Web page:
Archive for December, 2010

The fall of the GMD

Monday, December 13th, 2010

Bonus question.  What do the stars stand for?  Extra secret double bonus question?  How do you reconcile the answer to the first question with your understanding of Marxism?

Terms in this chapter that I count;

Guomindang                 CCP                Chiang Kai Shek

Mao Zedong                George Marshall           Lin Biao                       fabi

Deng Xiaoping       PRC                Liu Shaoqi                Zhou Enlai 

So askl yourself, what did Lin Biao do here?  What about Deng Xiaoping and George Marshall?  Keep focused on the terms and their relation to the chapter and you’ll be fine.  Good luck!

China in WWII

Thursday, December 9th, 2010

The above image, part of the hagiography of Mao, the Long March, is something referred to again and again, as it was here, in your first chapter of Spence.

A word of advice with Spence.  K.I.S.S.  Is “Suiyuan” one of your terms?  No.  Is Chahar one of your terms?  No.

Your terms are, in this chapter;

Guomindang                 CCP                Marco Polo bridge                   Chiang Kai Shek

Long March*               Burma Road     united front                              

“New Fourth Army Incident”                Gen Joseph Stillwell                  “Hongkew”

Mao Zedong                    fabi

So, place each of them in context in the chapter, the fabi is the Chinese currency, part of their nationalism, that the Japanese seek to undermine.  The “united front” is the alliance of the nationalists and the communists against the Japanese which is effectively ended with the “New Fourth Army Incident.”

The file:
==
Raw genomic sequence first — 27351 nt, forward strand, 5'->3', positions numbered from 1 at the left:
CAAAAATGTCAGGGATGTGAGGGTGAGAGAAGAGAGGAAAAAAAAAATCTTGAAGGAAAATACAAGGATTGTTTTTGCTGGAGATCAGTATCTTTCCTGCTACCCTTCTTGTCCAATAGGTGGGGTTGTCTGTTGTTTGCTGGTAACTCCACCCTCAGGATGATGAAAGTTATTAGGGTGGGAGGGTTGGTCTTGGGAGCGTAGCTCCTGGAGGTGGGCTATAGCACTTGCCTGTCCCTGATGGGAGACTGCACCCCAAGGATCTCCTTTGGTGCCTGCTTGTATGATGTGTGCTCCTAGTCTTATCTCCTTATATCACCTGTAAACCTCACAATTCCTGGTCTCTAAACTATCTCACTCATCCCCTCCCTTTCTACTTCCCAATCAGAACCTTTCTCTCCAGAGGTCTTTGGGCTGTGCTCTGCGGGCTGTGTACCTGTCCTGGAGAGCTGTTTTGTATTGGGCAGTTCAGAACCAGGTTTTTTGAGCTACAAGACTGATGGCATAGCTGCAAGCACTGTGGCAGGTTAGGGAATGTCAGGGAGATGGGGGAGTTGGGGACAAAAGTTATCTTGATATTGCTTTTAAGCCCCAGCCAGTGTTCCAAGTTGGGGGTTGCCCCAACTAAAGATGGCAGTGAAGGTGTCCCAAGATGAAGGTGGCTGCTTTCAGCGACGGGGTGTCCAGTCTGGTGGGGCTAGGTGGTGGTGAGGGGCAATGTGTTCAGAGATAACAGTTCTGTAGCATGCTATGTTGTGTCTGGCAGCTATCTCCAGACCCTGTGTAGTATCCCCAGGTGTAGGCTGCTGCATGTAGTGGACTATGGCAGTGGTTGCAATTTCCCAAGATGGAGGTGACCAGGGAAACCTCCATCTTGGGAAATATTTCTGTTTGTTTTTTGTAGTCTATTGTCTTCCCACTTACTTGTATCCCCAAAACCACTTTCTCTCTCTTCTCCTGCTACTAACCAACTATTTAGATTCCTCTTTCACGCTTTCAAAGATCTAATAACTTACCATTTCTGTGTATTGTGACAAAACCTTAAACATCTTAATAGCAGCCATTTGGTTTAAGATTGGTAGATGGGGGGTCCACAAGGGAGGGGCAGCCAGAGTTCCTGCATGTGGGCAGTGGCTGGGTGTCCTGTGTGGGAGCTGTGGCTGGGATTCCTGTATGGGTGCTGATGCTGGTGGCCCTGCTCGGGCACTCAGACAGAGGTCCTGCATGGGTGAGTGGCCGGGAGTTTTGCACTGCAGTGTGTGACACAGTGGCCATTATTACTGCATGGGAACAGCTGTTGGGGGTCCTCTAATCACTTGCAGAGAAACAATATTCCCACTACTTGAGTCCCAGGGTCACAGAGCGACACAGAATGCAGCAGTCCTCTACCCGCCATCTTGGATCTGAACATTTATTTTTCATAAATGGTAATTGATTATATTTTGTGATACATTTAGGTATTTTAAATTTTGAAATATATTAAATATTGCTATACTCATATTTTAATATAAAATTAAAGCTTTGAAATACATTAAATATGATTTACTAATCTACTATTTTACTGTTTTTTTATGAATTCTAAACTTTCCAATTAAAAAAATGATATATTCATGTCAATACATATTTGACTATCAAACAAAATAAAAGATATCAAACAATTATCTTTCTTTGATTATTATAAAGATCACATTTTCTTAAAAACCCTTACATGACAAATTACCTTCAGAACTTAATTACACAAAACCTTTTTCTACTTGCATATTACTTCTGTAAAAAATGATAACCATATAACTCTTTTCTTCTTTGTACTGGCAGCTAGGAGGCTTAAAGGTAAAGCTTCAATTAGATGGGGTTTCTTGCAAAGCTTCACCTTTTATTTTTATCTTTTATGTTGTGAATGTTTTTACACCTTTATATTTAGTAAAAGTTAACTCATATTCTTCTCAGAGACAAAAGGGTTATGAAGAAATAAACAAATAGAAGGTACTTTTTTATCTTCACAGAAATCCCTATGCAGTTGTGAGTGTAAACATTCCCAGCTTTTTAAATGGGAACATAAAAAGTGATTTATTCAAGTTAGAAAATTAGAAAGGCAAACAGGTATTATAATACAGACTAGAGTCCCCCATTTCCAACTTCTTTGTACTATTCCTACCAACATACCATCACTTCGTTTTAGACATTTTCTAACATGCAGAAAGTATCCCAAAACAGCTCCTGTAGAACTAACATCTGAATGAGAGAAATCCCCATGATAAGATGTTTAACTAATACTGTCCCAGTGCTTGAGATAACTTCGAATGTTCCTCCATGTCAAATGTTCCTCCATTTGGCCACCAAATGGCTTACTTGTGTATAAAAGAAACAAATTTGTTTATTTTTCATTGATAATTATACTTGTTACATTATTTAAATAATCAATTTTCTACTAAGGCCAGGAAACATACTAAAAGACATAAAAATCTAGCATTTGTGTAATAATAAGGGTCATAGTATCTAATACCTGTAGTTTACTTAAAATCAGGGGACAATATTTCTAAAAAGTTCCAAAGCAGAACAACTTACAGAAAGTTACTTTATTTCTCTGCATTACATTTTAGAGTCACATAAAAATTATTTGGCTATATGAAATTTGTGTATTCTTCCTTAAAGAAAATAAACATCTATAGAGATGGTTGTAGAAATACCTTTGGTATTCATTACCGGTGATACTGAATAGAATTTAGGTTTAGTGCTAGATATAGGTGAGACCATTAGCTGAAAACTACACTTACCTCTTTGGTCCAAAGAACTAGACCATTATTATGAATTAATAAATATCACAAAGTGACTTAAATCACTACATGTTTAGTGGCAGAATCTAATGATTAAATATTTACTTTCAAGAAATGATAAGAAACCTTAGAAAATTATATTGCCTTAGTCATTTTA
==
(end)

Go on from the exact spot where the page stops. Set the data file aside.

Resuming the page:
Keep an eye on those terms.  They should make life easier here.  Questions, comments, confusions?


Friday, December 3rd, 2010

“When North Korea unveiled a secret uranium-enrichment facility with thousands of centrifuges last week, and then shelled a South Korean island, killing four people and wounding eighteen, it seemed like a reasonably safe bet to dust off the seats at the U.N. Security Council in anticipation of a powwow. Perhaps even an earnest conversation. Or, dare I say it, a statement.

And yet, day by day, that prospect has slipped further out of view. ”

The above quote is from FP magazine’s “Duck and Cover” blog and is of course exploring not just Korea, but the UN’s role, which is very interesting, sine the UN had such a role in the conflict 60 years ago.

“Truman won” Ambrose said and yet here we are, 60 years later, worried about war, in Korea and beyond, so I ask… did Truman (we) really win?  MacArthur of course wanted to invade China.  What might have happened then?  Attlee wanted “peace”,  but then confrontation in Europe.  What might have happened then?  Once North Korea crossed the 38th parallel Truman got his bow wrapped gift top sell NSC-68 and create the military-industrial complex that so dominates our life today.

What exactly did we win?


Wednesday, December 1st, 2010

If you’re following the news these days you should recognize the photo here.  This is Korea now.  Over 60 years since the conflict began, North Korea just shelled South Korea and killed four persons.  China has asked for calm and talks but the US and South Korea have refused saying, in essence, that this sort of action goes beyond talking.  There is a US aircraft carrier right now patrolling the coast.  The war began back in the era of Stalin, and Truman, may end now, in the era of Obama and Putin.  Let’s hope cool heads prevail.

No peace was ever signed in 1953.  There have been conflicts before most natably the “god-damned tree” incident, as I heard it called at a Society for Historian of American Foreign Relations meeting, which is worth a look.

Here, in Kissinger, you need to see him, gleaning lessons for us, from Korea, vis-a-vis Vietnam, and US actions there 20 years hence.  We will bomb North Vietnam, the infamous X-mas bombings, not just during, but after peace negotiations had supposedly been concluded, to avoid what he points out here as American ignorance to halt aggression and allow an almost defeated enemy to dig into positions of strength.

What other lessons does Kissinger have for us here in this early Cold War conflict, that has gone on, like Iran, and Cuba, to extend for beyond the Cold War years?